# Claudio Cherubino's blogLife of a Googler

18Jan/080

## Project Euler in F# – Problem 1

I'm going through two parallel roads to learn F#: I read the "Foundations of F#" book written by Robert Pickering for the theoretical aspects and then I practice writing some code challenging myself with the problems proposed by Project Euler.

There are currently 177 mathematical exercises that can be ordered by difficulty, so I think that as soon as I solved them I'll master all aspects of F#.

Maybe my solutions are not the best at all, but I'll show them to you and I'll try to use them to explain F# programming while I'm still learning it.

Feel free to ask questions, comment or propose alternative solutions, I'll be glad to compare mine with yours.

If we list all the natural numbers below 10 that are multiples of 3 or 5, we get 3, 5, 6 and 9. The sum of these multiples is 23.

Find the sum of all the multiples of 3 or 5 below 1000.

This is a very good introductory exercise and can be used to understand the power of the functional paradigm.

Here is the first version of my code, the explanation will be just below:

```#light
let rec sum_mul xs =
match xs with
| []    -> 0
| y::ys when y % 3 = 0 || y % 5 = 0 -> y + sum_mul ys
| y::ys -> sum_mul ys

let sum = sum_mul [1 .. 999]
print_any sum
```

The #light clause at line 1 allows us to write code with a simpler syntax, without all the symbols and keywords, such as begin and end.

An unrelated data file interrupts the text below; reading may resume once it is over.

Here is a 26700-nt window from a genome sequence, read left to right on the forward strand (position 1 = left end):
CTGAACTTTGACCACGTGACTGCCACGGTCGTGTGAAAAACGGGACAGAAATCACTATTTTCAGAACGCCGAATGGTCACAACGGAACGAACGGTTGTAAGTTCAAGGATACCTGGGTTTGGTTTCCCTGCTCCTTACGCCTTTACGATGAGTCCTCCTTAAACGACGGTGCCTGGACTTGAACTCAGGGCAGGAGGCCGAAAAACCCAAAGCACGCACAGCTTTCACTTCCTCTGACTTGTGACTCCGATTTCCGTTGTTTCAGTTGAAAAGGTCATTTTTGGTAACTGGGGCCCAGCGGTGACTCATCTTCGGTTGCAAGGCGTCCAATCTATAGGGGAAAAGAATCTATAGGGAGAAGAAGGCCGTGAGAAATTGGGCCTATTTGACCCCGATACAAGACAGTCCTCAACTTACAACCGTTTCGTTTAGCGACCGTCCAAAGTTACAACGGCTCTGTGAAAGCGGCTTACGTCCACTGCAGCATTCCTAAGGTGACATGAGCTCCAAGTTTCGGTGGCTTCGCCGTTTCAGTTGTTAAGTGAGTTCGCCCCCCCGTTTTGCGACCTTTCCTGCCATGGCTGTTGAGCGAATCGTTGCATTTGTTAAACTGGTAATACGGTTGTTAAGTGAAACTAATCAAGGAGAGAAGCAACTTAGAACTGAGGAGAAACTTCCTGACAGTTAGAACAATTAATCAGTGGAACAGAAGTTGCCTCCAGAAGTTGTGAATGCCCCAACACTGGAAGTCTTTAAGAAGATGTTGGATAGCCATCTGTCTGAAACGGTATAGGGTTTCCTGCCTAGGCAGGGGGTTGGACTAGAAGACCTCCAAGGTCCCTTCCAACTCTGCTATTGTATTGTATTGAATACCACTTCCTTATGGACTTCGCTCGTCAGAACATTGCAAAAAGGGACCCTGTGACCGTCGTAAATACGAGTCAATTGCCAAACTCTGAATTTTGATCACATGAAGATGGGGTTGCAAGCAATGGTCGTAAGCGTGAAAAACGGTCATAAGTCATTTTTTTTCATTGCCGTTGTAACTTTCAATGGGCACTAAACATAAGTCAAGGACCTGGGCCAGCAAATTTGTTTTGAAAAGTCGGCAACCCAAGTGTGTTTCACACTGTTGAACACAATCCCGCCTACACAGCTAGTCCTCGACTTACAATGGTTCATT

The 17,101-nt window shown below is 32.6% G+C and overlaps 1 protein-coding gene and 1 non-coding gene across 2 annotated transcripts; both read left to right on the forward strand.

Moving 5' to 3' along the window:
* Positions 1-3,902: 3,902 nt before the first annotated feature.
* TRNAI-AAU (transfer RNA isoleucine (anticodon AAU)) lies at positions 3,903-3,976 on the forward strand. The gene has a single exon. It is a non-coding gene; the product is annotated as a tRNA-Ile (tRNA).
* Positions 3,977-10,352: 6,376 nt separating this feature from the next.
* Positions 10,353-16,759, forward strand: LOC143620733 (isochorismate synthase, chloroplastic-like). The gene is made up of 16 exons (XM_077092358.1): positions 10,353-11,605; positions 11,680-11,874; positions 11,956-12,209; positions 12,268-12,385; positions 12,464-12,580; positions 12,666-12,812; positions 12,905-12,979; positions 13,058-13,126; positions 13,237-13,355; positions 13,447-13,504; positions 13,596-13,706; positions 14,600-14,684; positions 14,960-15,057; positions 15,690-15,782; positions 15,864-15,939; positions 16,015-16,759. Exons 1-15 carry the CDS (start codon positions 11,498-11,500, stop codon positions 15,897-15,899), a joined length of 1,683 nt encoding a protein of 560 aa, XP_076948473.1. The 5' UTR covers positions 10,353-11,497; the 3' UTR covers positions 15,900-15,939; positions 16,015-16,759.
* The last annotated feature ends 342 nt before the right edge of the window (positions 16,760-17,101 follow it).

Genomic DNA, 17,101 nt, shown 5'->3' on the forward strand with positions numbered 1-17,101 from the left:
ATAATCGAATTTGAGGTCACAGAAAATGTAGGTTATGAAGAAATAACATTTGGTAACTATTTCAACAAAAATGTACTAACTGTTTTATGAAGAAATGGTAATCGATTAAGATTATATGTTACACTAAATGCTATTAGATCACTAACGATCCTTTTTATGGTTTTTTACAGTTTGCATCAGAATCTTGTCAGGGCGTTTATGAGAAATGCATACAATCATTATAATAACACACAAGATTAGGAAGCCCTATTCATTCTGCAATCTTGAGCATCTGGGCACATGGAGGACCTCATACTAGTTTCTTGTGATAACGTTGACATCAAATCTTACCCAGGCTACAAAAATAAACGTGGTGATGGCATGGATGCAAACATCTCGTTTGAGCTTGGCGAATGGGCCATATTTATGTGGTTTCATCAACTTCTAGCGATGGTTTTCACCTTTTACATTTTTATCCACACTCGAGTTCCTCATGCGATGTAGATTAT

At line 2 we have the definition of a recursive function called sum_mul that accepts an argument called xs.

To define functions and literals (we don't call them variable, since their value never changes) you need to use the let keyword.

Then, in lines 3-6 we have an example of pattern matching, that is a common practice in functional programming similar to the switch statement of the imperative paradigm.

It compares xs with some patterns, which are written one per line, with a | (pipe) in front of each of them.
The first case is matched when xs is an empty list, and in that case sum_mul simply returns 0.

In the other cases xs is matched against a list, with the first element (the head of the list) being called y and the rest of the list (the tail) called ys.

If y is evenly divided by 3 or 5 (using the modulus operator: %) we add the number to our result and then recursively apply the same function to the tail.
Otherwise we just skip the head and call sum_mul on the tail.

At line 8 we actually call the sum_mul function passing a list as the argument. This list is composed by all integers between 1 and 999.

Line 9 is just used to print the output to screen.

If you want to run this code you can use Visual Studio with the F# plugin installed or simply run the F# interpreter, which is a command line tool called fsi.exe and is installed with the F# package.

I hope the explanation was clear and you started to appreciate the power of functional programming.
In the next article I'll show you an alternative (and much faster) solution to the same problem.